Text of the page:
By Fr. Matthew Simmons
“Pray the Lord of the harvest to send laborers into his harvest.” These words of Jesus in the gospel according to St. Matthew give us direction in promoting vocations to the priesthood and religious life.
The Church has set aside the Fourth Sunday of Easter each year, Good Shepherd Sunday, as a World Day of Prayer for Vocations. You will find that focus on vocations reflected in the liturgy of Good Shepherd Sunday. Prayers of the faithful focus on vocations and on the shepherding aspect of the priesthood.
Pope Francis has said, “A vocation flows from the heart of God and blossoms in the good soil of faithful people.” Vocations come from our own families. When we pray for vocations, we are open to a response from the children of our own families. This year, the Fourth Sunday of Easter falls on May 11, which is also Mother’s Day.
Pope St. Pius X said, “Every vocation to the priesthood comes from the heart of God, but it passes through the heart of a mother.” A mother’s encouragement of a vocation to the priesthood or religious life is invaluable. However, I always equally emphasize the importance of fathers in encouraging vocations. Since a priest is to be a spiritual father in the parish, the fathers of prospective priests have a great responsibility. Happily, I do find many fathers saying in the presence of their sons, “I do encourage him to think about being a priest.” I feel certain that they would be equally happy to see their daughters discern a vocation to religious life.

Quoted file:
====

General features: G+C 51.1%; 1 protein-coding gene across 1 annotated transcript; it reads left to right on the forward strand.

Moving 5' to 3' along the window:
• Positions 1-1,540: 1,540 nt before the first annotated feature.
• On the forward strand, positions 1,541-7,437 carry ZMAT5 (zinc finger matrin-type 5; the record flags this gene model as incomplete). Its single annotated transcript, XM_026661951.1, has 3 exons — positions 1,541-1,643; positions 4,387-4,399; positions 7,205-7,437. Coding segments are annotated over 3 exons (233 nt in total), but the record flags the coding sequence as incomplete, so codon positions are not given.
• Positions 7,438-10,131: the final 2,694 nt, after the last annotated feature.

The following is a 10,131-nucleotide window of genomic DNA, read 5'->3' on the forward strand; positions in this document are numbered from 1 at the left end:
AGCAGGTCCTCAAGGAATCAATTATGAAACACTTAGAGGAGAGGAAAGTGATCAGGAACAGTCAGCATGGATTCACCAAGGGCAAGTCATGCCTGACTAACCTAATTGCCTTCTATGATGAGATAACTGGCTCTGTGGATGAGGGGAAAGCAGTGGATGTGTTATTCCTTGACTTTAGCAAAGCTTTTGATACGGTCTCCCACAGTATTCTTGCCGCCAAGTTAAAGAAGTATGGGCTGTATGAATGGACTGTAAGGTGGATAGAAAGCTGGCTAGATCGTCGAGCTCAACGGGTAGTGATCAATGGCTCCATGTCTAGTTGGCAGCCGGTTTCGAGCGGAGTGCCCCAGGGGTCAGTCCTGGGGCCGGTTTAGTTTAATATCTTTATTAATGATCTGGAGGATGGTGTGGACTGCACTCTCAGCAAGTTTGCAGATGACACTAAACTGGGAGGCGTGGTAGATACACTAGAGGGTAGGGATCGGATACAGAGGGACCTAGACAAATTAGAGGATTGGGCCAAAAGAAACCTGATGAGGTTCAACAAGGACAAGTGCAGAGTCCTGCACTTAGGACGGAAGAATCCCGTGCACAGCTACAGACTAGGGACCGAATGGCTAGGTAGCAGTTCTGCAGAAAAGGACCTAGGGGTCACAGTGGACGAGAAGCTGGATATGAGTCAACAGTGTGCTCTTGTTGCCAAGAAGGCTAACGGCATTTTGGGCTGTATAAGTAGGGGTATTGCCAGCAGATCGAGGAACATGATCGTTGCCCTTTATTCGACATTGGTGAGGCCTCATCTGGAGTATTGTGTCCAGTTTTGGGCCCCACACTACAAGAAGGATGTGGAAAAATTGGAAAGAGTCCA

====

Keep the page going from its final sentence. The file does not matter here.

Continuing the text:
We know that God desires our happiness even more than we do. So you parents can understand that God desires your child to be happy even more than you do. The Church does not pressure men and women but invites them to enter into discernment. That time of discernment and prayer continues in the formation of seminary or the novitiate.
We are blessed to have a group of healthy and happy young men studying for the priesthood. There are others in the diocese discerning entry into religious life. As Mississippi Catholic noted last fall, St. Joseph Seminary College in Covington had its highest enrollment in the past 30 years.
At Abbey Youth Fest and similar events, we see an increased willingness among young people to talk about priestly and religious vocations. Pope John Paul II wrote, “Young people, if they can be taught how to pray, can be trusted to know what to do with God’s call.” It is our responsibility as disciples of Christ to teach them to pray by our example and to pray for them on this World Day of Prayer for Vocations.
(Father Matthew Simmons is the diocesan director of vocations. He can be reached at 601-960-8484 or email@example.com)